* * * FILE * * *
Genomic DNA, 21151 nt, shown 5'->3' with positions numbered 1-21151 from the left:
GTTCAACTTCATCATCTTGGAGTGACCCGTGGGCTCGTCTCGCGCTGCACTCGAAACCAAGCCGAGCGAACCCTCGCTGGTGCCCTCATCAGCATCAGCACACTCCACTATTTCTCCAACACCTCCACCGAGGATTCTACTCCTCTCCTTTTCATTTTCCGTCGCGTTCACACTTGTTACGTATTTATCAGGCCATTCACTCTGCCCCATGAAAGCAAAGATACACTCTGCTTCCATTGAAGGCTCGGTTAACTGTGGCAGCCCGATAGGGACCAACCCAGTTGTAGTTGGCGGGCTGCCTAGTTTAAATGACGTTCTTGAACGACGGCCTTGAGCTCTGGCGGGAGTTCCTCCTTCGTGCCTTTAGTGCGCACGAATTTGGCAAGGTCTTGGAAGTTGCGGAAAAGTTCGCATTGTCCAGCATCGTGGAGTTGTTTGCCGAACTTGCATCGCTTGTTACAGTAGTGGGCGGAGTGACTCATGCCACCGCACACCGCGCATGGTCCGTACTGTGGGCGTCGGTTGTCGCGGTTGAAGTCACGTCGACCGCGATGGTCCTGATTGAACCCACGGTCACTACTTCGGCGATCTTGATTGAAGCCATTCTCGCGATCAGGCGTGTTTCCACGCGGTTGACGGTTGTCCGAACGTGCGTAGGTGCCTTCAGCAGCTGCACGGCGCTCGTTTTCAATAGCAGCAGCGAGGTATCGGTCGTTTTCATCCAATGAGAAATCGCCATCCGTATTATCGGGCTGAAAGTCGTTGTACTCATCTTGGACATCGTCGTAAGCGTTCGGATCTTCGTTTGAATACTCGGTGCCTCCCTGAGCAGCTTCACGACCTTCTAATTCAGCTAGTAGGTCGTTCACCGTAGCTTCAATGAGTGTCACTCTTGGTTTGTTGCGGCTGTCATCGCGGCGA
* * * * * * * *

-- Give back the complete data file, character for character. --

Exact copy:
Genomic DNA, 21151 nt, shown 5'->3' with positions numbered 1-21151 from the left:
GTTCAACTTCATCATCTTGGAGTGACCCGTGGGCTCGTCTCGCGCTGCACTCGAAACCAAGCCGAGCGAACCCTCGCTGGTGCCCTCATCAGCATCAGCACACTCCACTATTTCTCCAACACCTCCACCGAGGATTCTACTCCTCTCCTTTTCATTTTCCGTCGCGTTCACACTTGTTACGTATTTATCAGGCCATTCACTCTGCCCCATGAAAGCAAAGATACACTCTGCTTCCATTGAAGGCTCGGTTAACTGTGGCAGCCCGATAGGGACCAACCCAGTTGTAGTTGGCGGGCTGCCTAGTTTAAATGACGTTCTTGAACGACGGCCTTGAGCTCTGGCGGGAGTTCCTCCTTCGTGCCTTTAGTGCGCACGAATTTGGCAAGGTCTTGGAAGTTGCGGAAAAGTTCGCATTGTCCAGCATCGTGGAGTTGTTTGCCGAACTTGCATCGCTTGTTACAGTAGTGGGCGGAGTGACTCATGCCACCGCACACCGCGCATGGTCCGTACTGTGGGCGTCGGTTGTCGCGGTTGAAGTCACGTCGACCGCGATGGTCCTGATTGAACCCACGGTCACTACTTCGGCGATCTTGATTGAAGCCATTCTCGCGATCAGGCGTGTTTCCACGCGGTTGACGGTTGTCCGAACGTGCGTAGGTGCCTTCAGCAGCTGCACGGCGCTCGTTTTCAATAGCAGCAGCGAGGTATCGGTCGTTTTCATCCAATGAGAAATCGCCATCCGTATTATCGGGCTGAAAGTCGTTGTACTCATCTTGGACATCGTCGTAAGCGTTCGGATCTTCGTTTGAATACTCGGTGCCTCCCTGAGCAGCTTCACGACCTTCTAATTCAGCTAGTAGGTCGTTCACCGTAGCTTCAATGAGTGTCACTCTTGGTTTGTTGCGGCTGTCATCGCGGCGA